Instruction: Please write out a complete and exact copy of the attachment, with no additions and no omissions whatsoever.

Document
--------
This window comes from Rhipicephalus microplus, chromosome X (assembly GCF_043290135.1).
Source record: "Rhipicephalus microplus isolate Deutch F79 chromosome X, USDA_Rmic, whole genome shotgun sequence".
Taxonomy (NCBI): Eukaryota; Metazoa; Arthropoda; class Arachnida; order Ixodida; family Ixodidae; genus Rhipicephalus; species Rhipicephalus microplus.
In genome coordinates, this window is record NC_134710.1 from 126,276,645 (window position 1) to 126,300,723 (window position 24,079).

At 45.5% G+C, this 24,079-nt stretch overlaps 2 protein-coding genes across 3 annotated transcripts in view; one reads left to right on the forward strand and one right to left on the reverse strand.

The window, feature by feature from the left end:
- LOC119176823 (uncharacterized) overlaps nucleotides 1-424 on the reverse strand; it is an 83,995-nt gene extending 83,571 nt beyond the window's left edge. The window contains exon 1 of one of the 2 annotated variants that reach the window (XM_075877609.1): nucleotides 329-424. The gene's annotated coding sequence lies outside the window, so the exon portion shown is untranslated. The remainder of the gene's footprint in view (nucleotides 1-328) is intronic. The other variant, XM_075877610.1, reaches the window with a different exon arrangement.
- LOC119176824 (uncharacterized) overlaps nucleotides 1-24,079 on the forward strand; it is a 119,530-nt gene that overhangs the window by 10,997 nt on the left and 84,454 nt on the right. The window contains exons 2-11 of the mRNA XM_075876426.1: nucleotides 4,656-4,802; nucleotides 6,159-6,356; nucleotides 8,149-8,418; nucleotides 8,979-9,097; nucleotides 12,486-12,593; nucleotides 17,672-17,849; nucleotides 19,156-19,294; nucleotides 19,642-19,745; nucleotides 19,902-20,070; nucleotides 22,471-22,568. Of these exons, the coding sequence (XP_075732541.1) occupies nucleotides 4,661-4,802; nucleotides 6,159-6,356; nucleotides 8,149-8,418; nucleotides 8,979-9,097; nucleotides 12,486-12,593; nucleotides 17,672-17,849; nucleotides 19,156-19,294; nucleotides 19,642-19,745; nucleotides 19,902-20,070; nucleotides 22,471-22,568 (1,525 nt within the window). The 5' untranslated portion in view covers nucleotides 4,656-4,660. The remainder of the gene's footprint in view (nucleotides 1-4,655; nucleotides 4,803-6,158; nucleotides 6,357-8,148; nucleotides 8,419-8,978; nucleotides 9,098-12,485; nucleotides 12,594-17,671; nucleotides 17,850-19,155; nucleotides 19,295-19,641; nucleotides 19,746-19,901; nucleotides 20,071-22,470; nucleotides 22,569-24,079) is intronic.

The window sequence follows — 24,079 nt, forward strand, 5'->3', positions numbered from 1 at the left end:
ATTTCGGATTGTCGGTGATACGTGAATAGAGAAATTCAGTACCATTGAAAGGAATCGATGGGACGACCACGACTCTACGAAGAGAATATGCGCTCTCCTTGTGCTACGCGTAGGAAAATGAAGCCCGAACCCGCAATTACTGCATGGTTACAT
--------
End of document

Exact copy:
This window comes from Rhipicephalus microplus, chromosome X (assembly GCF_043290135.1).
Source record: "Rhipicephalus microplus isolate Deutch F79 chromosome X, USDA_Rmic, whole genome shotgun sequence".
Taxonomy (NCBI): Eukaryota; Metazoa; Arthropoda; class Arachnida; order Ixodida; family Ixodidae; genus Rhipicephalus; species Rhipicephalus microplus.
In genome coordinates, this window is record NC_134710.1 from 126,276,645 (window position 1) to 126,300,723 (window position 24,079).

At 45.5% G+C, this 24,079-nt stretch overlaps 2 protein-coding genes across 3 annotated transcripts in view; one reads left to right on the forward strand and one right to left on the reverse strand.

The window, feature by feature from the left end:
- LOC119176823 (uncharacterized) overlaps nucleotides 1-424 on the reverse strand; it is an 83,995-nt gene extending 83,571 nt beyond the window's left edge. The window contains exon 1 of one of the 2 annotated variants that reach the window (XM_075877609.1): nucleotides 329-424. The gene's annotated coding sequence lies outside the window, so the exon portion shown is untranslated. The remainder of the gene's footprint in view (nucleotides 1-328) is intronic. The other variant, XM_075877610.1, reaches the window with a different exon arrangement.
- LOC119176824 (uncharacterized) overlaps nucleotides 1-24,079 on the forward strand; it is a 119,530-nt gene that overhangs the window by 10,997 nt on the left and 84,454 nt on the right. The window contains exons 2-11 of the mRNA XM_075876426.1: nucleotides 4,656-4,802; nucleotides 6,159-6,356; nucleotides 8,149-8,418; nucleotides 8,979-9,097; nucleotides 12,486-12,593; nucleotides 17,672-17,849; nucleotides 19,156-19,294; nucleotides 19,642-19,745; nucleotides 19,902-20,070; nucleotides 22,471-22,568. Of these exons, the coding sequence (XP_075732541.1) occupies nucleotides 4,661-4,802; nucleotides 6,159-6,356; nucleotides 8,149-8,418; nucleotides 8,979-9,097; nucleotides 12,486-12,593; nucleotides 17,672-17,849; nucleotides 19,156-19,294; nucleotides 19,642-19,745; nucleotides 19,902-20,070; nucleotides 22,471-22,568 (1,525 nt within the window). The 5' untranslated portion in view covers nucleotides 4,656-4,660. The remainder of the gene's footprint in view (nucleotides 1-4,655; nucleotides 4,803-6,158; nucleotides 6,357-8,148; nucleotides 8,419-8,978; nucleotides 9,098-12,485; nucleotides 12,594-17,671; nucleotides 17,850-19,155; nucleotides 19,295-19,641; nucleotides 19,746-19,901; nucleotides 20,071-22,470; nucleotides 22,569-24,079) is intronic.

The window sequence follows — 24,079 nt, forward strand, 5'->3', positions numbered from 1 at the left end:
ATTTCGGATTGTCGGTGATACGTGAATAGAGAAATTCAGTACCATTGAAAGGAATCGATGGGACGACCACGACTCTACGAAGAGAATATGCGCTCTCCTTGTGCTACGCGTAGGAAAATGAAGCCCGAACCCGCAATTACTGCATGGTTACAT